Averaging out at just under 6-feet tall, 220-pounds, you might deem the offensive line for the Indian River High School football team as slightly “undersized.”
Since the start of the season, they’ve consistently gone up against lineman tipping the scales at weights more typically seen at the NFL Scouting Combine, facing all 300-pounds of Cape Henlopen DT Robert Mitchell and Woodbridge senior DT Brian Ireland, among others.
At 245-pounds, even Cape junior running back Kolbi Wright packs on more poundage than nearly every IR starting lineman aside from junior tackle Cortez Tull.
But for “The Thin Green Line” of senior left tackle Griffin McCormick, senior left guard Michael Cedano, junior center Michael Corcoran, senior right guard Zion Howard, and Tull at right tackle, size doesn’t seem to matter when it comes to production.
“We’re a family,” Corcoran, who at 6-foot-2, 240-pounds touts the unit’s largest frame after Tull at 6-foot-2, 260-pounds, tried to explain their success. “We’re a unit. We’re not five individuals — we’re one unit.”
“The work ethic and the attitude starts with us,” added McCormick, who was named a team captain this season after a breakout year as a junior in 2015. “We stay positive and I think we keep each other up a lot of times throughout the game.”
Through eight games so far, McCormick and the rest of the line have not only set the tone in terms of leadership, but they’ve also paved the way for 1,575 rushing yards. After Friday’s game against Delmar, the group was averaging nearly 200 rushing yards per game and just shy of pace for finishing with over 2,000 rushing yards total.
They’ve also allowed for senior running backs George “G-Mart” Martin and Gerald Foreman to average nearly 5-and-a-half yards per carry and rack up 17 touchdowns on over 230 attempts.
“It feels great,” said Cedano of paving the way for big runs. “It almost feels like you scored the touchdown.”
“I think we feel pretty proud of ourselves knowing that we’re paving the way for them,” added Howard. “I honestly don’t even know how many yards they’ve gotten. We just keep pushing the way — we’re just doing what we can to win.”
In going up against the considerably larger lines of Cape, Sussex Tech, and Maryland’s Linganore to start the season, selfless play proved integral in being able to stack up.
“Everybody does their job. Everybody stay on their blocks. It’s technique and the little things that really count,” Tull explained how they’ve been able to offset size mismatches.
“They’re not looking for that individual glory, they’re looking to try and get the win. They’re trying to do everything that they can to help the team win out there on that front line,” added IR offensive and defensive line coach Bob Hahn, who played offensive line for the Indians himself.
While skill position players will often set individual goals for themselves, aiming to rush for a certain amount of yards or throw for a certain number of touchdowns, it isn’t often that an offensive lineman will find his name in the box score.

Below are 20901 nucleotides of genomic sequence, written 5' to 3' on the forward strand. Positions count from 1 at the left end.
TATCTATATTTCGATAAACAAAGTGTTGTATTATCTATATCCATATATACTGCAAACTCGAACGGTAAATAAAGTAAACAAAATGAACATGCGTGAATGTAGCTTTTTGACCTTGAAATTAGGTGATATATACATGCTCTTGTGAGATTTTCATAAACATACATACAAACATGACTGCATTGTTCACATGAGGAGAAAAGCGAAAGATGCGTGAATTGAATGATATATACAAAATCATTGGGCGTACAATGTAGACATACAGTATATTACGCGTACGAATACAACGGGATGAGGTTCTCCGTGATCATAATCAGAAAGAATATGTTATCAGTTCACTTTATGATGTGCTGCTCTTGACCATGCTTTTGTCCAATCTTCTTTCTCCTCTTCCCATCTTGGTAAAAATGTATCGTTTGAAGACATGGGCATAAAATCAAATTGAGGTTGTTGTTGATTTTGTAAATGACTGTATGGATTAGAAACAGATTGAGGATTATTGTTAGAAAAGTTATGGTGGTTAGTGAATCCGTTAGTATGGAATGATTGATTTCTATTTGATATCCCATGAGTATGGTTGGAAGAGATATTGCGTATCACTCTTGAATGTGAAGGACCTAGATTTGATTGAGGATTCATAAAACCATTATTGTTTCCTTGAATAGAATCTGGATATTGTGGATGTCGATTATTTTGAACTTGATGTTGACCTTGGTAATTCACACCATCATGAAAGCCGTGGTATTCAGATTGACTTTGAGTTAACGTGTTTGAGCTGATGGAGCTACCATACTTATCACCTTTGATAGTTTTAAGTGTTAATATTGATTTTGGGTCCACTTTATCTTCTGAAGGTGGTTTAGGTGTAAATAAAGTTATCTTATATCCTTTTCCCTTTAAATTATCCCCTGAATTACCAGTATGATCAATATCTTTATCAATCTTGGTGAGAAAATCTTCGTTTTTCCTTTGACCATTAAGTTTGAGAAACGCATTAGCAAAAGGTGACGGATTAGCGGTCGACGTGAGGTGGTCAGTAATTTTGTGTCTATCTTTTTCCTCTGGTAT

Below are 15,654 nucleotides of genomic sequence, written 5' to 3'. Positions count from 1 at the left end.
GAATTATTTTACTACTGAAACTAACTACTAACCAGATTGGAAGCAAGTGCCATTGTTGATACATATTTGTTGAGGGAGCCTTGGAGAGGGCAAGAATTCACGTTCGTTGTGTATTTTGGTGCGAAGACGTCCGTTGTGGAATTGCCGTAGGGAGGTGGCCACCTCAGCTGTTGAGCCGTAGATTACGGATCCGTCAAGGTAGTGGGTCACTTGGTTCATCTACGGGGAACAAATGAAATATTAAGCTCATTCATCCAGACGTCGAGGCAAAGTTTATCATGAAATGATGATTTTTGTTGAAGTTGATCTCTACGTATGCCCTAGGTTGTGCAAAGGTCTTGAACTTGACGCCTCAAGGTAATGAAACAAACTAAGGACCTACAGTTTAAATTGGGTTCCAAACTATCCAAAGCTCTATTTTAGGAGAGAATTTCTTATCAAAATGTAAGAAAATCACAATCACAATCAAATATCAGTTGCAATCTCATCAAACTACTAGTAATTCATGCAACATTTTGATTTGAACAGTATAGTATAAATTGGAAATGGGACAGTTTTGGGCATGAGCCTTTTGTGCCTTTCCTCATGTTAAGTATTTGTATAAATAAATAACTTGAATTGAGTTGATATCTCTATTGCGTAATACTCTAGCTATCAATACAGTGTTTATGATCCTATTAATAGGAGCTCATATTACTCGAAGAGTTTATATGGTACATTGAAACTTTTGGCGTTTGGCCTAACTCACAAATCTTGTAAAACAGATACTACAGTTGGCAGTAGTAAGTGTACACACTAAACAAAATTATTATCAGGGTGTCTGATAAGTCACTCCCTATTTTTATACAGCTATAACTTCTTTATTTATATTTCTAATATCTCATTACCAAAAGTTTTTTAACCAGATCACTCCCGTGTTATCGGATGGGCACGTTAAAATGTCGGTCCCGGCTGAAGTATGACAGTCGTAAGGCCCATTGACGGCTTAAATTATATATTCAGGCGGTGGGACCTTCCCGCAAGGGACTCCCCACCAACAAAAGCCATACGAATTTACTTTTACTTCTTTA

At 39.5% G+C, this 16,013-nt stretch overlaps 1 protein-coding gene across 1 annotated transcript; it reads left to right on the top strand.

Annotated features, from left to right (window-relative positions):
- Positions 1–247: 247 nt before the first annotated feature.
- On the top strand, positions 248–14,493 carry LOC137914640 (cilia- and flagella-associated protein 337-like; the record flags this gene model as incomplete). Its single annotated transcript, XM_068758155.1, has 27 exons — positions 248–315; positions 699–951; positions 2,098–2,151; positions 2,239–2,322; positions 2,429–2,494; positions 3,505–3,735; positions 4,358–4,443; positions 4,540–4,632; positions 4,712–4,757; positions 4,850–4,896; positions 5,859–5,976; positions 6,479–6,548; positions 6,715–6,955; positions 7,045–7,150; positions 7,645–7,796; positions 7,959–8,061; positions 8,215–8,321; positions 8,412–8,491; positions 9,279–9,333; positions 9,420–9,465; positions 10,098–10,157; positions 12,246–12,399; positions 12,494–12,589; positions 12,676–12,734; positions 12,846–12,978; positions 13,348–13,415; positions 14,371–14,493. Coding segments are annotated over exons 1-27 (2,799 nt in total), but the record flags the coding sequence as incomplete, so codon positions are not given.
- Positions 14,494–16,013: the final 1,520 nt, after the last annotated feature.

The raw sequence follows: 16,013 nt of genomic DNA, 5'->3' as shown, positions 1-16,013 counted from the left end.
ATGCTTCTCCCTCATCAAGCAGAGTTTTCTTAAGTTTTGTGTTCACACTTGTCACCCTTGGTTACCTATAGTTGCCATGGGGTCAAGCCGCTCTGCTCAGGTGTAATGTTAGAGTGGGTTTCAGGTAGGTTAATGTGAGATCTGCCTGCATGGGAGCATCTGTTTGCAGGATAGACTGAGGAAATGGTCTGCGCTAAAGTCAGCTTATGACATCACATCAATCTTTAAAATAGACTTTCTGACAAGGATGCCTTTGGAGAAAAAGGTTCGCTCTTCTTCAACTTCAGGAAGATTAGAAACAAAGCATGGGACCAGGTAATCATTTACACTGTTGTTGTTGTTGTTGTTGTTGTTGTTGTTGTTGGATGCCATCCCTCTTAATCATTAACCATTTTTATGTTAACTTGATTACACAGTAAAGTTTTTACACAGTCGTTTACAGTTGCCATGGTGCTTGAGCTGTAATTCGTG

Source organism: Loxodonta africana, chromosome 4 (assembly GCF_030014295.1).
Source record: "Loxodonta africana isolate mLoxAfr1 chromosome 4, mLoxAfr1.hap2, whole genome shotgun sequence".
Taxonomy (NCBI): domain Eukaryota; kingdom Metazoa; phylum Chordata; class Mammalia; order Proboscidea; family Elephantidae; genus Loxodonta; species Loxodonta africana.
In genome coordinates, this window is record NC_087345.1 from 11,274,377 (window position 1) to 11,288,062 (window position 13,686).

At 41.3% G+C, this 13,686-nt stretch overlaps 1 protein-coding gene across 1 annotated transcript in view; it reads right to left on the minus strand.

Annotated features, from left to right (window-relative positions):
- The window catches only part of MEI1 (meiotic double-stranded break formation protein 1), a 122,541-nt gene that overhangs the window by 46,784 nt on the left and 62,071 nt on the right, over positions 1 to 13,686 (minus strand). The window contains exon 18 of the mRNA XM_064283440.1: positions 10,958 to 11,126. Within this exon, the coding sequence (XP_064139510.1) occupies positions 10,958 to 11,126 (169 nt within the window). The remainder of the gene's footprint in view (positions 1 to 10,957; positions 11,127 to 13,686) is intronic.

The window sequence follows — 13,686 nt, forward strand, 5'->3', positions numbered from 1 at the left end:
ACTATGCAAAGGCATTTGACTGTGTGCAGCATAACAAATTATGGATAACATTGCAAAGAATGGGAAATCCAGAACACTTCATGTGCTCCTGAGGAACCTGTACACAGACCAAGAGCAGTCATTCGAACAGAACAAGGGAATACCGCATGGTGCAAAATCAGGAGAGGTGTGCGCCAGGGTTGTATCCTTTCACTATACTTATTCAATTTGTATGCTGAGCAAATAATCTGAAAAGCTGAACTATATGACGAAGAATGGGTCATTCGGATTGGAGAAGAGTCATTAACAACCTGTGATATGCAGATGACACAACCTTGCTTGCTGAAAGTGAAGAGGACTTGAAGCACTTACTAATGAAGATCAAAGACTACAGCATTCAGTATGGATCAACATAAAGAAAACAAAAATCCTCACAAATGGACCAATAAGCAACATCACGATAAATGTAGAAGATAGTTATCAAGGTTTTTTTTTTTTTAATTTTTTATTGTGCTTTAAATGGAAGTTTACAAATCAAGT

So going along with their team-first mantra, it isn’t surprising that the goals that McCormick, Cedano, Corcoran, Howard and Tull set for themselves at the beginning of the season didn’t include a stat sheet — instead setting out to help their team clinch the South and make the playoffs above all else.
“The mindset every time we’re on the ball is to take down the person that’s in front of you, knowing in your mind that if you mess up it affects your running back or affects your quarterback,” Tull said.
“They’re always out there pushing and trying to figure out what they can do to make themselves and make the team better. They’re a positive group and they’re a tough group,” added Hahn.
“These guys have a lot of heart. They come out and they give 110 percent every day in practice, 110 percent in the games — I can’t tell you one time this year, win, lose, or draw, that I’ve seen one of them with their heads down.”
With McCormick and Cedano also lining up at defensive end, Tull and Corcoran at defensive tackle, and Howard often leading the team in solo tackles at linebacker, none of them are strangers to the box score in playing key roles on defense and aiming to help their team in any way they can.
But whether you refer to them on offense as “unsung heroes” or “hog-mollies” or even “The Thin Green Line,” perhaps the group can be better identified as an all together different classic re-telling of the Second World War, lining up in the trenches every Friday night, ready to do battle together unquestionably as a “Band of Brothers.”
“They’ve picked up on each other’s strengths, they’ve picked up on each other’s weaknesses. They’ll sit together for meals in the cafeteria, they’ll sit together on the bus — they’re friends,” said Hahn. “They’re there for each other through everything.”
With two games left to go, that Band of Brothers needed to block for 425 rush yards for the team to eclipse the 2,000-yard rushing mark on the season, and 127 yards for Martin to become the Indians’ first 1,000-yard rusher since 2013.
For a group that might often get written off as “undersized” or “small,” pulling off those kind of numbers would certainly make for a pretty big season.